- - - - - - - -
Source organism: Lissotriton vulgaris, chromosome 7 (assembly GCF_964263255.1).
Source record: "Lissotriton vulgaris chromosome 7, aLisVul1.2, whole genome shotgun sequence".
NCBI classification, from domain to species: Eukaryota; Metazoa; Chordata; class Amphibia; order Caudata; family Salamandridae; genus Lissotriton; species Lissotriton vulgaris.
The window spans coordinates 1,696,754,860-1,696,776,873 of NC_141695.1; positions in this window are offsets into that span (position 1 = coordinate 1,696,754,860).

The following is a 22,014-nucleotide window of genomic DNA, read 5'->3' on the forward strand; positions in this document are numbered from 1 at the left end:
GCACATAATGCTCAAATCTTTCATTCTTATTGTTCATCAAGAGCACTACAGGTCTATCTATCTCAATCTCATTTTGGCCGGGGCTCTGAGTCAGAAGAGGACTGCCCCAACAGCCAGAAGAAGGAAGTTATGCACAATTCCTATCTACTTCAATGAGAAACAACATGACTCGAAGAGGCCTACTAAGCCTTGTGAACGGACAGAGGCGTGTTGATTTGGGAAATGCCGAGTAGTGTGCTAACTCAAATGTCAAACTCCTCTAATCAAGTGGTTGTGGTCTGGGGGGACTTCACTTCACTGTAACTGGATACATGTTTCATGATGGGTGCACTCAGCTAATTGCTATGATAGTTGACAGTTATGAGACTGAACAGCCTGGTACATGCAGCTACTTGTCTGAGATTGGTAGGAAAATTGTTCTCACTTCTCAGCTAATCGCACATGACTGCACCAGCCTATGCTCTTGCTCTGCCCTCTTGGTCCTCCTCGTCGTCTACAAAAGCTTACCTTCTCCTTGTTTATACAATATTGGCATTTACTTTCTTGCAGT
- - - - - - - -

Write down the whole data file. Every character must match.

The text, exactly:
Source organism: Lissotriton vulgaris, chromosome 7 (assembly GCF_964263255.1).
Source record: "Lissotriton vulgaris chromosome 7, aLisVul1.2, whole genome shotgun sequence".
NCBI classification, from domain to species: Eukaryota; Metazoa; Chordata; class Amphibia; order Caudata; family Salamandridae; genus Lissotriton; species Lissotriton vulgaris.
The window spans coordinates 1,696,754,860-1,696,776,873 of NC_141695.1; positions in this window are offsets into that span (position 1 = coordinate 1,696,754,860).

The following is a 22,014-nucleotide window of genomic DNA, read 5'->3' on the forward strand; positions in this document are numbered from 1 at the left end:
GCACATAATGCTCAAATCTTTCATTCTTATTGTTCATCAAGAGCACTACAGGTCTATCTATCTCAATCTCATTTTGGCCGGGGCTCTGAGTCAGAAGAGGACTGCCCCAACAGCCAGAAGAAGGAAGTTATGCACAATTCCTATCTACTTCAATGAGAAACAACATGACTCGAAGAGGCCTACTAAGCCTTGTGAACGGACAGAGGCGTGTTGATTTGGGAAATGCCGAGTAGTGTGCTAACTCAAATGTCAAACTCCTCTAATCAAGTGGTTGTGGTCTGGGGGGACTTCACTTCACTGTAACTGGATACATGTTTCATGATGGGTGCACTCAGCTAATTGCTATGATAGTTGACAGTTATGAGACTGAACAGCCTGGTACATGCAGCTACTTGTCTGAGATTGGTAGGAAAATTGTTCTCACTTCTCAGCTAATCGCACATGACTGCACCAGCCTATGCTCTTGCTCTGCCCTCTTGGTCCTCCTCGTCGTCTACAAAAGCTTACCTTCTCCTTGTTTATACAATATTGGCATTTACTTTCTTGCAGT